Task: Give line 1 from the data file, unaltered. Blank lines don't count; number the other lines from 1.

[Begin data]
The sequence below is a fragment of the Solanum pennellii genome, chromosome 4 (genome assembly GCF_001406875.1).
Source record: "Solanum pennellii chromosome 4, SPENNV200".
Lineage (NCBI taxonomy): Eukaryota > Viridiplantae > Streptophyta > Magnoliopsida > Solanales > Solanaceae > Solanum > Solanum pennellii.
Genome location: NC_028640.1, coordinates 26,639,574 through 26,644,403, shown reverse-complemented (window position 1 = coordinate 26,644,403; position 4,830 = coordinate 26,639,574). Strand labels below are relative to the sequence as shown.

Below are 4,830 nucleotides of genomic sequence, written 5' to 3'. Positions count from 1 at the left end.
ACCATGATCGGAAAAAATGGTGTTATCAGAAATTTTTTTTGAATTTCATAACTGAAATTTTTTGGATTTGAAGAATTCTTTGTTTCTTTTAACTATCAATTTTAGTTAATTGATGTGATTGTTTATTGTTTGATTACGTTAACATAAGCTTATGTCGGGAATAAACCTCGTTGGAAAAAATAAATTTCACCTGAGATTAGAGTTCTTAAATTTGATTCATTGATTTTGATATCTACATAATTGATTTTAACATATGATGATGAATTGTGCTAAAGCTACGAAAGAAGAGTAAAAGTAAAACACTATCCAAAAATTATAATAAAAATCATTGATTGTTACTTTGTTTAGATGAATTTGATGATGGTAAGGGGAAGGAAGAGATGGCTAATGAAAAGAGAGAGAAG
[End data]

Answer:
The sequence below is a fragment of the Solanum pennellii genome, chromosome 4 (genome assembly GCF_001406875.1).